Why Do Power Semiconductors Explode?
The explosion of power semiconductor devices is generally in a short circuit state. The chip bears high voltage and high current at the same time, and the transient power loss is extremely large. When the short circuit state is too long (the driver is not well protected), the heat generated will break the chip (non-uniform internal stress) and the surrounding area in a short time. The material (surface aluminum layer, aluminum wire) vaporizes to produce an explosion.
1. Is the reason why the power semiconductor overheats and explodes, is it because a large amount of heat heats the air, causing the air in the semiconductor package to expand rapidly? The picture below is the pressure package of IGCT found on the Internet, and the explosion is suppressed by thick steel plates.
Devices that press thick steel plates cannot guarantee that they will not explode. The shock wave is suppressed by the steel plate and will be less destructive.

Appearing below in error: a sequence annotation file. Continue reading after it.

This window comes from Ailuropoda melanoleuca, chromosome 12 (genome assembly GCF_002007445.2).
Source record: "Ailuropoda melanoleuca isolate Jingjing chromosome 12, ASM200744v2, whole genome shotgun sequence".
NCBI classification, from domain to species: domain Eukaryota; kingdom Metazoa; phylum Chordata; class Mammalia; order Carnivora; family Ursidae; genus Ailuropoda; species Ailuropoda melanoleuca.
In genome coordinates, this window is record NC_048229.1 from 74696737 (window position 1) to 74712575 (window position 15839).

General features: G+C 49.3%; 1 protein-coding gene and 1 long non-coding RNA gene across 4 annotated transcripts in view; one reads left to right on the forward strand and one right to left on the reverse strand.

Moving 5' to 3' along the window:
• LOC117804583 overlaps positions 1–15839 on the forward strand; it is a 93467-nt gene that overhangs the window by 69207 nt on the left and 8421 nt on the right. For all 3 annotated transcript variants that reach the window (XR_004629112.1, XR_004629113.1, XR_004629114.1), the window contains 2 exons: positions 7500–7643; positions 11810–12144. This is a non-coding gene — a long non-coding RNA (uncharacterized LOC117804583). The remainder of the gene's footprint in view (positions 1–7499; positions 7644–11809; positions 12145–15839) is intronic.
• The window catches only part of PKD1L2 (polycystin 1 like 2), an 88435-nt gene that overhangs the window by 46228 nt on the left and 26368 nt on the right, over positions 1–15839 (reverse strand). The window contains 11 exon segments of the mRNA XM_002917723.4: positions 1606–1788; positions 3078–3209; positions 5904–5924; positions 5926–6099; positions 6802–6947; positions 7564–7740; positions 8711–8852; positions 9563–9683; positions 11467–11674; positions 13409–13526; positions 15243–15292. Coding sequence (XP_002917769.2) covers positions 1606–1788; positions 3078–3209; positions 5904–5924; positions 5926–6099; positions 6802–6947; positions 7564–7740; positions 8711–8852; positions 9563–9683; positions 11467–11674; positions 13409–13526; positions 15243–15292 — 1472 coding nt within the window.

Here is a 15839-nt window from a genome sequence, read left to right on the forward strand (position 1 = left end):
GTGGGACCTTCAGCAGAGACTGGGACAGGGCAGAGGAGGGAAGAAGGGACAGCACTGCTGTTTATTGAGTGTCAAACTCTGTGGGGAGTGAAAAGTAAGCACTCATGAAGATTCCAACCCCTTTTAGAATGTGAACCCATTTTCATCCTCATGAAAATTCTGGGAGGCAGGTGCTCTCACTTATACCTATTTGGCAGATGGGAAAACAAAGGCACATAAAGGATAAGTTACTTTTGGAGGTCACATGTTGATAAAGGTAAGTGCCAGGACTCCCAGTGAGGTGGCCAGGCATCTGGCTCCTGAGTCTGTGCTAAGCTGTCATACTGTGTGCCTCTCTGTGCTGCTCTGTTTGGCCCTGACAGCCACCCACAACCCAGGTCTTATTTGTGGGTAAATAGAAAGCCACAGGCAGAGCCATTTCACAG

2. If the inside of the detonator is evacuated, will it still cause an explosion? If not, why is the industry not taking such measures?
Nor would a vacuum, since the explosion is not caused by the expansion of air.
3. If it is due to the problem of thermal conductivity, can the explosion be avoided theoretically by filling it with a high boiling point liquid?
Any packaging material cannot meet the heat dissipation requirements in such a short time, because the thermal resistance of the chip itself limits the heat dissipation.